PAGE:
Minnesota’s most celebrity-packed event of the year rocked St. Paul on Tuesday as 18,000 teens screamed just as loudly for Martin Luther King III and Queen Noor of Jordan as they did for heartthrobs Jonas Brothers and singer Dessa.

It was the first Minnesota “We Day,” a daylong event in which students jammed the Xcel Energy Center for inspiration and entertainment. Featured celebrities and motivational speakers encouraged teens to help their communities and the world. Everyone at the high-energy event had pledged to do volunteer work in the year ahead.

It’s the foundation of We Day, launched in Canada in 2007 by the nonprofit Free the Children and now the most high-profile event in the youth service world.

More than 160,000 students in the United States and Canada will participate in similar events over the course of the year.

“We Day shows our generation that it’s possible to change the world … and that it’s cool to care,” said We Day co-founder Craig Kielburger.

That was the message of the day, delivered by such varied advocates as actress Mia Farrow, Bridgit Mendler of Disney’s “Good Luck Charlie,” singer Carly Rae Jepson, the Kenyan Boys Choir, several Minnesota Vikings players and more.

Emma Hudson Sanchez, a freshman at the Main Street School of Performing Arts in Hopkins, called the event “amazing.”

“It gave me goose bumps just watching some of the videos,” Sanchez said. “It was so inspiring. ”

Inspiration was the goal of We Day, which drew students and teachers from 400 Minnesota schools who signed up to participate in “We Act” — volunteer opportunities throughout the year.

The project was endorsed by Minnesota Education Commissioner Brenda Cassellius and Gov. Mark Dayton, who was on hand to proclaim Tuesday “Minnesota We Day.”

Martin Luther King III, one of the first speakers, told the crowd that the message of We Day would clearly resonate with his father.

“My father understood that every generation has its calling,” King said.

“If my father and mother were alive, I can assure you they would be right in the middle of this movement.”

A lesson from royalty

Queen Noor told the students that the “values of We Day” are not held by just one culture.

She also shared the importance of keeping abreast of events around the world. In war-torn Syria, for example, more than 3,000 schools have been destroyed, she said, and another 1,000 were converted into shelters. About a million students have dropped out of school.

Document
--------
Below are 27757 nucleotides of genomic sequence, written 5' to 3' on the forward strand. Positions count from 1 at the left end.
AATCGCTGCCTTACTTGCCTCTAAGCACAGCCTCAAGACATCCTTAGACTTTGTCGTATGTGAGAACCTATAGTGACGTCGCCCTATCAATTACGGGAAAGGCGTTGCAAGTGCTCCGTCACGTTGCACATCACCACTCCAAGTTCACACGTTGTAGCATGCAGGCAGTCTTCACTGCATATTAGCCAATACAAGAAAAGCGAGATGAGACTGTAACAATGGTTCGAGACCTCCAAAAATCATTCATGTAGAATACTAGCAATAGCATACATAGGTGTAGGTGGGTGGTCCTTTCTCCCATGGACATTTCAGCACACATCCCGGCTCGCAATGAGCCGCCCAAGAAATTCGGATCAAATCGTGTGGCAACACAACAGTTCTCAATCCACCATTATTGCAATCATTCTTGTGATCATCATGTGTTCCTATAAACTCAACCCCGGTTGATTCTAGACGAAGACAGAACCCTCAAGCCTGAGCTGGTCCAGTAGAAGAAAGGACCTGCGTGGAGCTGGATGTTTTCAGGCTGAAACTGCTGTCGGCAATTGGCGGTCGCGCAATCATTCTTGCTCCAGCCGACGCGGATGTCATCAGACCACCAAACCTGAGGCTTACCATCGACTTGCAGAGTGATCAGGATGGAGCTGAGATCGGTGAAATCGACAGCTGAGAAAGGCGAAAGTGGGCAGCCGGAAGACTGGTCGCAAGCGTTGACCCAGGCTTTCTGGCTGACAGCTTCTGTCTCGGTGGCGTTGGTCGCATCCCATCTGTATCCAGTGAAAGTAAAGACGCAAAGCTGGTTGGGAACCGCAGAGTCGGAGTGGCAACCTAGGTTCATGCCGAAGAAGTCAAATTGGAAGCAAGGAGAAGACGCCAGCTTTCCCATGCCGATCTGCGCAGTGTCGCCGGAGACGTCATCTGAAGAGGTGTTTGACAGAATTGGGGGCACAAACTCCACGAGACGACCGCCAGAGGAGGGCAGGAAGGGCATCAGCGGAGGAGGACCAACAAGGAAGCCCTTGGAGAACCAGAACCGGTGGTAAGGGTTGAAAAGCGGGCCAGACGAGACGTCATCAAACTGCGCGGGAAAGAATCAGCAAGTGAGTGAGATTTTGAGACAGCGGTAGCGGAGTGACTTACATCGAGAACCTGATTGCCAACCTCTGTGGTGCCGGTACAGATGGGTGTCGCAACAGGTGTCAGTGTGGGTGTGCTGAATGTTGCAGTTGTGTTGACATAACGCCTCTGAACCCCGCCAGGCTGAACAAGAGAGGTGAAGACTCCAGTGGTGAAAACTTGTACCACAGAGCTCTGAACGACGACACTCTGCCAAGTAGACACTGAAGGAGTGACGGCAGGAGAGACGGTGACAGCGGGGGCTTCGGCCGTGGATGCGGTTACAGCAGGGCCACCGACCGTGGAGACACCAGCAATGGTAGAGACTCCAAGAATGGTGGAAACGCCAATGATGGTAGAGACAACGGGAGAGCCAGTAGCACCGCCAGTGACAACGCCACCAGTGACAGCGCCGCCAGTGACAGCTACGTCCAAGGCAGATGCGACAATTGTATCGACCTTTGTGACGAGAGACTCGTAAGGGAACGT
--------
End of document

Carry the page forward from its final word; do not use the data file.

Can you imagine if that many students weren’t attending Minnesota schools, she asked.

Meanwhile Joe Jonas, of the Jonas Brothers, challenged his fans to raise enough money to build two schools in developing countries — part of a fundraising project available through “We Create Change.’’

Jonas said he has participated in travel tours to Kenya with Free the Children, the nonprofit organization that oversees We Day, and that the experience has had a profound effect on his life. His band has its own foundation, the Jonas Brothers Change for the Children Foundation.

“I never thought of myself as a role model,” Jonas said at a news conference.

“But there are people who look up to you in your industry. Being nice is finally being looked at as a cool thing.”

Victim of bullying

Perhaps the most touching moment came from Molly Burke, a blind young woman from Ontario, Canada. She talked about the time a group of “popular” girls in high school lured her into a wooded area behind school when she had a broken ankle and was on crutches. Once she sat down, the girls broke her crutches, took her backpack and belongings, and ran.

It didn’t break her spirit.

“The only thing stronger than bullying is the courage to stop them,” she told the crowd.

That message resonated with Daniel Fernandez and Clarisse Adjo Glissou from Wellstone International High School in Minneapolis. Both are immigrants and could relate to the pain of bullying.

“This has made me proud,” Fernandez said. “There’s a knitting club at Wellstone. Maybe we could make hats or scarves and send them to another country?”

Takawi Peters, a member of the youth development team at Minneapolis Public Schools Community Education, was among the teachers and staff in the audience. She said she appreciated that the We Day message wasn’t just about giving money.

Worldwide needs

While many students at lower-income schools don’t have money to give, they do have talents, she said.

They could, for example, organize a performance, charge an admission fee, and use that money to support a cause, she said.

“I hear people say, ‘This school can’t do that,’ ” Peters said. “It’s not what we can’t do, it’s what we can give.”

Throughout the event, speakers talked about the critical need for schools, clean water and food in so many parts of the world. The mix of global and local sparked fresh ideas for volunteer projects for many students.

“Now when I go to the National Honor Society [meetings], I have lots of ideas,” said Audrey Cruse, a senior at Great River School in St. Paul. “There’s so many things out there, I still don’t know the rest.”

‘We’ opportunities

In the months ahead, new opportunities will be available. “We Create Change” is a new fundraiser to build 200 schools, 25 cents at a time. “We Scare Hunger” encourages students to trick-or-treat for food shelf donations. “We Will Be Giant” is an antibullying initiative.

And “WeDay365” is a new app and website, launching Oct. 18, that will allow students to rally friends to support causes, take challenges, track volunteers hours and more.

“We hope this is not a one-day event,” Kielburger told the crowd, “but that it launches a year of action.”